If you eat a lot of sugary foods, you increase the amount of plaque in your mouth. If you eat less sugar, the bacteria will not get such a good chance to grow and multiply.

Plaque left on the teeth can eat into the enamel, which is the surface of the tooth. If this is continued, the tooth will keep on decaying until it affects the nerve inside, in the centre of the tooth, causing a toothache.

In order that plaque does not get a chance to form, it is important to brush your teeth regularly and to keep your mouth clean.

The good old Indian habit of swishing the mouth a few times with fresh water after a meal is good. That apart, brush before sleeping. The best thing is to brush after every meal.

In pregnancy your gums and teeth are in a more delicate condition, so a soft brush is preferred to a hard one. A brush with a small head will reach all the corners and surfaces of your teeth more easily. Change your toothbrush when the bristles begin to look droopy or flat.

Bits of food left between the teeth can irritate the gums and cause them to bleed. You can visit your dentist if you have bleeding gums. Ask your dentist about dental floss. Eat fewer sweets and more of salads and fruits.

Remember that your gums soften, not the teeth. If you brush adequately you can save your teeth.

When the body needs extra calcium to form the baby’s teeth and bones and there is not enough in the mother’s body, the womb will steal from the mother’s bones, making them brittle. The teeth themselves are unaffected. They have to be protected by proper cleanliness.

Leg Cramps

Leg cramps may occur suddenly in pregnancy and be quite painful. They mostly occur in the last months of pregnancy. Sluggish blood circulation, lack of calcium, and lack of Vitamin B are thought to cause these cramps.

Massaging the area when cramps occur is relieving. Also, point the toes inwards towards the face when the cramp occurs. Someone can hold the painful area on the leg with one hand and with the other hand guide the toes to point towards the face.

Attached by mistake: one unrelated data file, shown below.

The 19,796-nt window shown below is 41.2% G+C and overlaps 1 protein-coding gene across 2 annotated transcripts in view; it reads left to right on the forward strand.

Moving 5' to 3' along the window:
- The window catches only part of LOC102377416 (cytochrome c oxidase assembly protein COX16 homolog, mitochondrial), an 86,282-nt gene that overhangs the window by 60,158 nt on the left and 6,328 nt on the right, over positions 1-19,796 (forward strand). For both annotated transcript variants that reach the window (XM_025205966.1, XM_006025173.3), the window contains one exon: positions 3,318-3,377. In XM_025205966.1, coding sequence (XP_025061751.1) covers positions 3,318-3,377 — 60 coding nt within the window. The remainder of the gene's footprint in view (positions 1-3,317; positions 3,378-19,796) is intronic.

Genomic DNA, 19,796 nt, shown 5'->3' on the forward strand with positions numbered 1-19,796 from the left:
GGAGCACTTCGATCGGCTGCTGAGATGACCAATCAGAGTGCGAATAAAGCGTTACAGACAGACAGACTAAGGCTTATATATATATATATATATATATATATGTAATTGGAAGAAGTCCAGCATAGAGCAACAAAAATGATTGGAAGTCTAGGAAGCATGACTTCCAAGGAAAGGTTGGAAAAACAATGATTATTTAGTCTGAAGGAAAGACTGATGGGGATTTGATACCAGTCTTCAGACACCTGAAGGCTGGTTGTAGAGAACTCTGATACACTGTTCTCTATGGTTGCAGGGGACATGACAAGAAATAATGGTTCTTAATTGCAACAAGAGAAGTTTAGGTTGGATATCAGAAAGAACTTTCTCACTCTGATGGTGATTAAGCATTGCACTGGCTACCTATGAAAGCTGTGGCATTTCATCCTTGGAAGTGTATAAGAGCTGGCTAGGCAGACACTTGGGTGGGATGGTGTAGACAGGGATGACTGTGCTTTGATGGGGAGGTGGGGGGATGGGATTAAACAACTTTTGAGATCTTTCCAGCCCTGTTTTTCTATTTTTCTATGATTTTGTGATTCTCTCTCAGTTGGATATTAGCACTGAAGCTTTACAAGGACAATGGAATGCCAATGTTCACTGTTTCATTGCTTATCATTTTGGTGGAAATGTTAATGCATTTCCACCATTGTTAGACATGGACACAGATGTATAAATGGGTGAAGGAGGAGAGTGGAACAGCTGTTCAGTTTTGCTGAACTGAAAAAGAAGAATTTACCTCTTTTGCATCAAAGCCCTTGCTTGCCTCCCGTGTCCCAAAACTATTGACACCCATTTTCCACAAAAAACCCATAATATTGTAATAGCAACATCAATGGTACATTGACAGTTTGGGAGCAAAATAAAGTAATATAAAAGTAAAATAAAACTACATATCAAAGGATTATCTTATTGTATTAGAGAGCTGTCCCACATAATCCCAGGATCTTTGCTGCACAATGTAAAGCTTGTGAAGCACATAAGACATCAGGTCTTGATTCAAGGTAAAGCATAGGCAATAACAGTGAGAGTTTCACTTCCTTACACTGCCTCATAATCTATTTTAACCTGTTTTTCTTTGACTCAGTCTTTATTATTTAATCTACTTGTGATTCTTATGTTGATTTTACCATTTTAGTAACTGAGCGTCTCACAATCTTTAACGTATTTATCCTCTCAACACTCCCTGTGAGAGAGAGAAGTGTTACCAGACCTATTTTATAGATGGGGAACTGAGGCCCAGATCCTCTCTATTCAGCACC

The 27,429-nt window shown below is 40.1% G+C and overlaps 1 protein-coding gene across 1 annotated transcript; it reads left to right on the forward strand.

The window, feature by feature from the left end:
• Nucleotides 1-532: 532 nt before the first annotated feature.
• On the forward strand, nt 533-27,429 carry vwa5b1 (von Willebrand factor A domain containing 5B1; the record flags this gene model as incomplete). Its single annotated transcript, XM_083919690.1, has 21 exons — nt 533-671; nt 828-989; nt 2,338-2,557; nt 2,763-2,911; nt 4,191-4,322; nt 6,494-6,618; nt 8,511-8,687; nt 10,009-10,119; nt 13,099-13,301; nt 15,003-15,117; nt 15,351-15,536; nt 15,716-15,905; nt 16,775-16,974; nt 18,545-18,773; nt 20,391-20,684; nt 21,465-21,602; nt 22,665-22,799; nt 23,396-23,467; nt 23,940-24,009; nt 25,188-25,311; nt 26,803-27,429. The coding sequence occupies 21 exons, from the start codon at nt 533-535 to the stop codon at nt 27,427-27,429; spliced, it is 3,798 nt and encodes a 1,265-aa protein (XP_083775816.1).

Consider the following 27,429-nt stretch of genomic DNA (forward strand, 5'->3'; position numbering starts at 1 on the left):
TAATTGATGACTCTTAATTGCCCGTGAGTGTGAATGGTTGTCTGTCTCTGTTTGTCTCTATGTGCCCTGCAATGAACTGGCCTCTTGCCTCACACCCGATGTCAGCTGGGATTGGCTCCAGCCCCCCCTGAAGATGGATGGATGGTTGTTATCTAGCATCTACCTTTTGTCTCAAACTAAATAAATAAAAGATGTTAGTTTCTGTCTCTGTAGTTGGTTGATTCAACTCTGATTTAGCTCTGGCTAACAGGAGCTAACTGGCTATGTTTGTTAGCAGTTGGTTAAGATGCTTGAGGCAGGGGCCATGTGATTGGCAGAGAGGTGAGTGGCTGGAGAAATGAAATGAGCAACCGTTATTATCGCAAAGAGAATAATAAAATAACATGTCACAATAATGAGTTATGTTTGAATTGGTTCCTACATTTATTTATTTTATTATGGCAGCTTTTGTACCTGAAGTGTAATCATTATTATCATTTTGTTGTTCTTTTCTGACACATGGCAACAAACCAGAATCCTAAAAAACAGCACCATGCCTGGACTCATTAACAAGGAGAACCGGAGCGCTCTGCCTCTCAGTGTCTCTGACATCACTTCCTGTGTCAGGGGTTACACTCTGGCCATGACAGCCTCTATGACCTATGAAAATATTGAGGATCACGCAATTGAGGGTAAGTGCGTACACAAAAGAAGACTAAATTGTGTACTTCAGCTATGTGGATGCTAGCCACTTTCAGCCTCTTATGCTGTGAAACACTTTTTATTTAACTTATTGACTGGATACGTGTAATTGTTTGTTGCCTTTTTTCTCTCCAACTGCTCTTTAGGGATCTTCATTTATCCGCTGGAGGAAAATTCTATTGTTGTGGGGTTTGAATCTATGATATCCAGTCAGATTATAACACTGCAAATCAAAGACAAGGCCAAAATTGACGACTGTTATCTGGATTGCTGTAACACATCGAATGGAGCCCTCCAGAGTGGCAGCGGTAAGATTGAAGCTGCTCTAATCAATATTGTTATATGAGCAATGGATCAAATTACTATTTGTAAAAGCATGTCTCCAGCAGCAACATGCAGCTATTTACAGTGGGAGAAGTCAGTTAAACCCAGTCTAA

A hot water bottle should also help. One can take it to bed and night, if cramps tend to occur at night.

One can increase the intake of milk products, so that the body can get the much-needed calcium. Cottage cheese, milk, curds buttermilk, cheese;  and greens of radish , turnip, cauliflower, methi, dhania, pudina are good.

physical changes during pregnancy

Whole and split (chhilka) dals should be a good source of Vitamin B. Whole moong, whole massor, whole urad, split moong and split urad are some examples.

Exercising to get eh circulation going in the legs should also help. When you have to sit for long periods, draw the letters of the alphabet (A, B, C, etc ) with your toes, in the air.

Before sleeping, walk across about a six-foot-long area, on your toes, then on your heels and lastly, on the sides of your feet. Done every day before sleeping at night, it has given relief to a lot of women.

Take extra salt, especially at night, in case cramps occur when you are trying to go on a salt-free diet.

Shortness of Breath

As the pregnancy advances, the uterus presses towards the lungs. This results in shortness of breath and painting when you climb even a few steps, or the need to take a deep sigh frequently.